The last we had heard of Google’s self-driving car project was in August 2012, when Google announced that the cars had driven 300,000 autonomous miles. Today, that number has more than doubled to 700,000, and Google’s cars are now tackling driving in the big city.
Google’s cars could probably perform well in an ideal driving environment, but the real world is full of one-off situations that a self-driving car will need to be able to navigate. By trying to figure out city navigation, Google’s cars more frequently run into these strange traffic situations.
Getting self-driving cars on the road requires teaching them to deal with a myriad of abnormal traffic conditions, and Google says it has built software models for “thousands” of different situations. The company has taught its cars to detect construction zones by recognizing yellow signs and traffic cones, and the cars can even change lanes as indicated by the cone layout. The cars now move to keep a safe distance from obstacles, like vehicles stopped on the side of the road. They won’t stop in the middle of a railroad crossing, but instead will wait on one side of it until there is enough room in the traffic ahead for the car to fully cross.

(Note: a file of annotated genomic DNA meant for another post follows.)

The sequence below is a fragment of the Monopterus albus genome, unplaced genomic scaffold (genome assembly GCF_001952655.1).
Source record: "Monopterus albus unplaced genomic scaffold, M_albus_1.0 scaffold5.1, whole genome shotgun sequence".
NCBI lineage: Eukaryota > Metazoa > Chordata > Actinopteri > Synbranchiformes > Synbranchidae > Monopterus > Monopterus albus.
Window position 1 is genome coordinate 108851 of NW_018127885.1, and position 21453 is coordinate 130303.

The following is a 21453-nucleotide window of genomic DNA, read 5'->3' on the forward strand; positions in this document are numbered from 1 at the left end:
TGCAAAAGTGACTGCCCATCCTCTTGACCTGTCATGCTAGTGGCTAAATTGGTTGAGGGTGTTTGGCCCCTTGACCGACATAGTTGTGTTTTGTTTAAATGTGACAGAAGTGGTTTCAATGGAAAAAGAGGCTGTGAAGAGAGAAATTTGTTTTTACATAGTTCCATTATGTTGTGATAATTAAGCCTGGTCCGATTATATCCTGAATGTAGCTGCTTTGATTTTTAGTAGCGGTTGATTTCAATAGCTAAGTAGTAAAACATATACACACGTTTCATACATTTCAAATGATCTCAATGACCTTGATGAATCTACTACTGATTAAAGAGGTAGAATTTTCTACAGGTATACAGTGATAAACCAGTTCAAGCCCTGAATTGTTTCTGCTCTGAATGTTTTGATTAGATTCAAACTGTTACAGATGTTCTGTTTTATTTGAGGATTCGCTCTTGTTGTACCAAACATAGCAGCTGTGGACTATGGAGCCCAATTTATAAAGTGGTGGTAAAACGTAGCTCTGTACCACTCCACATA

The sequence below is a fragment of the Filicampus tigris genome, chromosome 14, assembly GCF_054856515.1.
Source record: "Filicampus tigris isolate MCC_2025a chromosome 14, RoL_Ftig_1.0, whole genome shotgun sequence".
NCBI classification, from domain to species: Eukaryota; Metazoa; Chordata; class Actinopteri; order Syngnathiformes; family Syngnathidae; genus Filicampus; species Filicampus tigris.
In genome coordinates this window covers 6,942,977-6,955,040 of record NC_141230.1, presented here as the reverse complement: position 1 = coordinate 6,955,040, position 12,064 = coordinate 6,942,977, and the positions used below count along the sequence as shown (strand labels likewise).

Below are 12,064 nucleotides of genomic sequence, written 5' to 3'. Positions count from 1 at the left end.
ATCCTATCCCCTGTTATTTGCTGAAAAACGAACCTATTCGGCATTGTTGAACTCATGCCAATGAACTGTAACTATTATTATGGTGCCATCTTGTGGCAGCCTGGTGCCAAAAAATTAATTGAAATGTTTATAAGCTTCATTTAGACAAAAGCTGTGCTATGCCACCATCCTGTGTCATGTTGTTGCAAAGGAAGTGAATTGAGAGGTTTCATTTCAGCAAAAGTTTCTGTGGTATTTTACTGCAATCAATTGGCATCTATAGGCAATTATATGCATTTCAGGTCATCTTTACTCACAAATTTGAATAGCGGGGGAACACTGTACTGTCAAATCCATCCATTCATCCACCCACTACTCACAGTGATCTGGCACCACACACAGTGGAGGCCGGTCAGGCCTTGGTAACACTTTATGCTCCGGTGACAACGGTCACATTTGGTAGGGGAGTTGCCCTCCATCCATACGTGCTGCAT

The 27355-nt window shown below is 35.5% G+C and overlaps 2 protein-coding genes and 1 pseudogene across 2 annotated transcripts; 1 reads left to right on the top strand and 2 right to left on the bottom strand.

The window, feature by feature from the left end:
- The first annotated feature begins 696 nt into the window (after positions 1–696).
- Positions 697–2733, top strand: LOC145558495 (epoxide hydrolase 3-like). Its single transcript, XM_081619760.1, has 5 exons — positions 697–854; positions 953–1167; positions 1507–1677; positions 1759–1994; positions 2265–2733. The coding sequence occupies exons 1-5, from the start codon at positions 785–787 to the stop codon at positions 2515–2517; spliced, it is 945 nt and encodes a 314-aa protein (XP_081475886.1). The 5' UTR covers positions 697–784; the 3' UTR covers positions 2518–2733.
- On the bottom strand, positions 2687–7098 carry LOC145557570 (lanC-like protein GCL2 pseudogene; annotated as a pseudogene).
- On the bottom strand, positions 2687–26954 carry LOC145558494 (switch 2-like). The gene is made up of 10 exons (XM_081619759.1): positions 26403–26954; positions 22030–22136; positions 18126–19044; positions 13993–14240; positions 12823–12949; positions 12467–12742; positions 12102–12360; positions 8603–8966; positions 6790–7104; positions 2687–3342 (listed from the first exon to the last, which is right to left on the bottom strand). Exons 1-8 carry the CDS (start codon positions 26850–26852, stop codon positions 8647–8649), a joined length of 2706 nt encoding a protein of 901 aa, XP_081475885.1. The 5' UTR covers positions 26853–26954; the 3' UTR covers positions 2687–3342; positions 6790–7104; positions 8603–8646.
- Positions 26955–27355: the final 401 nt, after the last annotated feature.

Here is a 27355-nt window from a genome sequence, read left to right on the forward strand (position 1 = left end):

Often, the worst part of driving is other drivers and pedestrians, but Google says, “What looks chaotic and random on a city street to the human eye is actually fairly predictable to a computer.” The cars now model things like the likeliness of a car running a red light, and they can detect cyclists, read their hand signals, and predict their movement. Google’s cars have also learned to not run down pedestrians and cyclists at crosswalks, and they can even track objects behind them.
The company admits that it still has a lot of work to do, and it’s sticking to its hometown of Mountain View for now. Google notes that over 30,000 people die in traffic accidents in the US every year. A self-driving car will never get tired, distracted, or drunk, and it can see farther than its human counterparts, see at night, and see in 360 degrees. This is one of the rare projects that could change the world, and Google says it’s “optimistic” that a self-driving car is an achievable goal.